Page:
The most memorable line Antonio Villaraigosa ever uttered came when he was under criticism for jet-setting around the world, hobnobbing with big shots and failing to pay attention to his duties as mayor of the second largest city in America.
“I’m mayor of the city of Los Angeles, not some small town in the desert somewhere. We are a global city,” Villaraigosa said.
The heart of the problem with the mayor and other officials is that they run LA like it is a small town out in the desert somewhere, a town run by a small clique of insiders who act like they own the place, show little or no regard for the common good and, worst of all, are hopelessly inefficient.
Incompetent is the word most often used to describe city government.
A case in point is the LA Convention Center, a white elephant that has gobbled up hundreds of millions of taxpayer dollars.
Gary Toebben, head of the LA Chamber of Commerce, in his weekly Business Perspective column point to Controller Wendy Greuel’s recent audit of the Convention Center as an example, noting these findings:
“Los Angeles may be losing thousands of
dollars in fees waived by Convention Center staff because there is no
system in place to access the actual costs of each event. Failure to
properly maintain the Convention Center and restrictions in city
ordinances prevent the staff from adjusting rates to adequately compete
with other communities during non-peak booking periods. Perhaps most
startling is a labor mandate requiring that the Convention Center
utilize city electrical workers, which has resulted in thousands of
overtime hours. Twenty-five city electrical workers earned an average
of $94,000 in overtime pay with one topping out at $146,000.”
There’s a lot of other damaging findings in the audit:
* A flawed system for using employee overtime with a lack of oversight, which has led to
over a million dollars being wasted. LACC uses City employees from other Departments
- and pays them overtime, as opposed to expanding its pool of as-needed employees that
can provide these services at regular rates.
* Employees are being paid “overtime” when they are no longer full-time City
employees. The Convention Center needs to immediately seek to
recover tIie nearly $34,474 owed to the City.
* An employee that has been on administrative leave for 3 and a half years and is
still being paid a monthly uniform allowance.
.• A lack of control over fixed assets. The Convention Center is supposed to have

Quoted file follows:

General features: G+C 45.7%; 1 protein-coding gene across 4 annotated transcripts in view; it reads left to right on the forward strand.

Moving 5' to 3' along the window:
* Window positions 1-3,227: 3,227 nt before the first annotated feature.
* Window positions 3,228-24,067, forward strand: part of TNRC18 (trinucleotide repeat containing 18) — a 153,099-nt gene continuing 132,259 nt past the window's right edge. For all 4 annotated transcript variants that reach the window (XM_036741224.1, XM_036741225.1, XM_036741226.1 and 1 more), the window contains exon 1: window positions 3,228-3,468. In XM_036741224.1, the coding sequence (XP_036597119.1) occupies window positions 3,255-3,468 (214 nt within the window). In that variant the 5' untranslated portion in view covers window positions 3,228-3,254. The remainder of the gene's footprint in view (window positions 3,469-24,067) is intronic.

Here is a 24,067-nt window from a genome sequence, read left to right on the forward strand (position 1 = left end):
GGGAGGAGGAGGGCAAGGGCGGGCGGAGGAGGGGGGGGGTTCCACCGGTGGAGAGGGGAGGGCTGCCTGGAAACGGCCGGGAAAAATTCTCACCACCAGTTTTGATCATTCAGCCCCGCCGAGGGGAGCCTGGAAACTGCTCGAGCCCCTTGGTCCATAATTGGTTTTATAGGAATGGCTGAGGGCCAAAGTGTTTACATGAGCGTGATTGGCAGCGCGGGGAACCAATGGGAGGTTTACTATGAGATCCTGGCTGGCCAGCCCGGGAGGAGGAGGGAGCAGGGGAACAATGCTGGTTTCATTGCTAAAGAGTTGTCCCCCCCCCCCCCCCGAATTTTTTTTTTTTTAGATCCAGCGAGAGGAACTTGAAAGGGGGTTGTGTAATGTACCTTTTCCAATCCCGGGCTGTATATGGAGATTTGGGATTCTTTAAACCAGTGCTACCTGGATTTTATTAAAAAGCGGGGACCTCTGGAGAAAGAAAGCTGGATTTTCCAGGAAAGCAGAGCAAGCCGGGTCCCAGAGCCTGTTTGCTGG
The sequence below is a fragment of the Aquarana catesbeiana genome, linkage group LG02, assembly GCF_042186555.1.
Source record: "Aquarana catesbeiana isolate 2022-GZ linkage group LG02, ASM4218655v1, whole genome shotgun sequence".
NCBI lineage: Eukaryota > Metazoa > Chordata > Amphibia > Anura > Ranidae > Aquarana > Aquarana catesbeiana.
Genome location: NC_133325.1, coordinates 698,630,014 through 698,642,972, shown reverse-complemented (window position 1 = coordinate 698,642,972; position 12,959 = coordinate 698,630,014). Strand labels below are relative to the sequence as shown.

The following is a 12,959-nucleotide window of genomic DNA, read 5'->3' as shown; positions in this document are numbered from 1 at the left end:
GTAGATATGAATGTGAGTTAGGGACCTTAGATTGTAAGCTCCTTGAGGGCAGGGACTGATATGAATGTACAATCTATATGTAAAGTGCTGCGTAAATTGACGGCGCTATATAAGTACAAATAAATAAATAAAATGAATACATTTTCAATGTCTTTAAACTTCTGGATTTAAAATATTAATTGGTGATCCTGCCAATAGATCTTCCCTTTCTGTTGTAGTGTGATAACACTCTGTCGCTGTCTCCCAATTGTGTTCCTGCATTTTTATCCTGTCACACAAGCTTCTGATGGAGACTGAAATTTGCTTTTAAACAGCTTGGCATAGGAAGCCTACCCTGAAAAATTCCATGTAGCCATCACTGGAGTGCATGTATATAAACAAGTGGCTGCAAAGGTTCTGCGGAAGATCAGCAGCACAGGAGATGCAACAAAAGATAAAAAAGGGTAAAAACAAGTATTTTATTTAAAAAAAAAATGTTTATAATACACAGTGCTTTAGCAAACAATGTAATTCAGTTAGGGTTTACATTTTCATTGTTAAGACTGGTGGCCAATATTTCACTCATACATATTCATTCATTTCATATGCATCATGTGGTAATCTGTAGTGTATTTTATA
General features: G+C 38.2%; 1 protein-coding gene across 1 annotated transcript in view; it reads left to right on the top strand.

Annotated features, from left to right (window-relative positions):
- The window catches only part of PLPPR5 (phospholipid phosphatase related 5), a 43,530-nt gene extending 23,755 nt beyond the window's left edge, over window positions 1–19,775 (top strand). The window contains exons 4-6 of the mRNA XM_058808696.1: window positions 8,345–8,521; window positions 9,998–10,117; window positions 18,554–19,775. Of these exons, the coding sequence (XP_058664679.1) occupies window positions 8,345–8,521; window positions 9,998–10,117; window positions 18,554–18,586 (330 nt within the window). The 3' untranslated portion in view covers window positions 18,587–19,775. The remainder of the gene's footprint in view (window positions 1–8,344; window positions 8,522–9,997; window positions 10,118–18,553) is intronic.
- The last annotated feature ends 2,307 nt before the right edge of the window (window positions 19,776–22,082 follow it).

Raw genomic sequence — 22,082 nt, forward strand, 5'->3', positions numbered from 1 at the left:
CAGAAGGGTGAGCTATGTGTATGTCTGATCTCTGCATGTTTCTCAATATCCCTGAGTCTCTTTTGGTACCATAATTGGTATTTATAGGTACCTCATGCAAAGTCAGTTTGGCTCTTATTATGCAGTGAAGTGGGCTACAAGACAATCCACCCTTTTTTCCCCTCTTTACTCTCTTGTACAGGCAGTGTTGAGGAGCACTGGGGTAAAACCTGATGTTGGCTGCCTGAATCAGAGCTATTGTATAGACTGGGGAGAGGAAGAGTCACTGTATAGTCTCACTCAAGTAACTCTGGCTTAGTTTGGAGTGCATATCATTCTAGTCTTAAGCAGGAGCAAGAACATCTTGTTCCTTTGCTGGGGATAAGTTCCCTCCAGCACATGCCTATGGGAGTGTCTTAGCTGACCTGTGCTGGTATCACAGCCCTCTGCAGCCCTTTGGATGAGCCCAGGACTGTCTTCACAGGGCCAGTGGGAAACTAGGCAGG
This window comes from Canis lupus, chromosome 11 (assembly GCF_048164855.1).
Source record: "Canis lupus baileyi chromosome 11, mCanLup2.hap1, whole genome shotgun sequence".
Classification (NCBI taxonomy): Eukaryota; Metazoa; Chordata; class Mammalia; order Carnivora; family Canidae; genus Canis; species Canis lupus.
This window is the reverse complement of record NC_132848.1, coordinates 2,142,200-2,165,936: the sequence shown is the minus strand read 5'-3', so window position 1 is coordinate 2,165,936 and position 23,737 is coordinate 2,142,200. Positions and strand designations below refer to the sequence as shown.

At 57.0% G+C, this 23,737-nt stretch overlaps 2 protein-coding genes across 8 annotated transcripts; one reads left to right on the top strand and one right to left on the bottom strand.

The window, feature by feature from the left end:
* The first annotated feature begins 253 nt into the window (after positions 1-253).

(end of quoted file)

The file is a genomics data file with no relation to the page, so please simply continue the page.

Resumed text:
61,893 fixed assets worth nearly $11.4 million. We sampled 60 items to verify
their existence–and could not locate approximately 25% of the items.
• No clear policy or oversight for fees being waived by the Convention Center.
• For November 2008 alone, we found that 43 parking cards were used by people after the completion or cancellation of their events.
If only this kind of mismanagement were contained to the Convention Center.
The lack of regard for the public’s money runs right through everything City Hall does.
The mayor boasts his business tax amnesty netted $20 million from scofflaws who avoided $7 million in penalties but hundreds of millions of dollars still owed the city go uncollected.
For seven years, the city has tried to regulate billboards but still doesn’t know where those that don’t have permits are, fully one-third of them of the 11,000 billboards blighting the city.
Under criticism for blanket approval to spend millions of dollars a year for community and commercial events, the City Council comes up with a policy to pay only part of the costs and then finds out that the figures they have been getting are totally fictitious. There is no bookkeeping because nobody really cares about where the money goes as long as it keeps flowing in.
The list is endless. Spending is routinely approved without any cost-benefit analysis, audits of poorly performing departments and programs create more paperwork than action.
Is it any wonder that a quarter of the way into the new fiscal year, there’s a $300 million hole in the budget?
Put aside for the moment, the corruption and the sweetheart deals with unions and contractors, the biggest problem is simply a lack of competence. No one is held accountable; there aren’t even accounts that are reliable.
Yet, we have the highest paid city government in America with Council members getting $180,000 a year and citywide electeds even more. No other city pays anything like that. We have 1,000 retired city employees getting $100,000 a year and thousands more who will join that exclusive club in the next few years.
The plan to start an initiative drive to cut the elected officials’ salaries in half won’t solve the problem. But it will make us feel better and it might send them a message that voters are fed up with them and want to see change in a hurry.
This is a city with 4 million people, not some small town out in the desert somewhere. It’s time City Hall started managing LA like the big city it is.